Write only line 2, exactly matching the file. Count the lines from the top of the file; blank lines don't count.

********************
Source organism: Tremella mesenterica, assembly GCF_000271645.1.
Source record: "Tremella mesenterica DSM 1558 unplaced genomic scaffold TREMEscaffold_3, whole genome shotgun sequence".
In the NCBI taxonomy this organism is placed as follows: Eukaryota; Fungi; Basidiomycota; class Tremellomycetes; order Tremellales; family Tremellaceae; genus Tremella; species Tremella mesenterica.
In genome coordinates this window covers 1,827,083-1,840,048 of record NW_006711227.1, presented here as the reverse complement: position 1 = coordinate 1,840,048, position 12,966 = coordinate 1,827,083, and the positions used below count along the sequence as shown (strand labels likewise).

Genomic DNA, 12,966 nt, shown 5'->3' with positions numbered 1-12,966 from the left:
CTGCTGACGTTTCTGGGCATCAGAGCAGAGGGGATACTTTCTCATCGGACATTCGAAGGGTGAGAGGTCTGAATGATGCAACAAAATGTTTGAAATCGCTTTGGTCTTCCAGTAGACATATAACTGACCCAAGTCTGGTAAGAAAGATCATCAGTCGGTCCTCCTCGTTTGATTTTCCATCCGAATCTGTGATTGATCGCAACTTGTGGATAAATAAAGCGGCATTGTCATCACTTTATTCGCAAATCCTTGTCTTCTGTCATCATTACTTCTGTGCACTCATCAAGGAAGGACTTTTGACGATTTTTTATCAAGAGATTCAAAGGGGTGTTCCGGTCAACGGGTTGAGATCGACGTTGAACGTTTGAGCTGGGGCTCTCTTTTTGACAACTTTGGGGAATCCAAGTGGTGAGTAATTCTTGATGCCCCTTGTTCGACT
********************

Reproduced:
Source record: "Tremella mesenterica DSM 1558 unplaced genomic scaffold TREMEscaffold_3, whole genome shotgun sequence".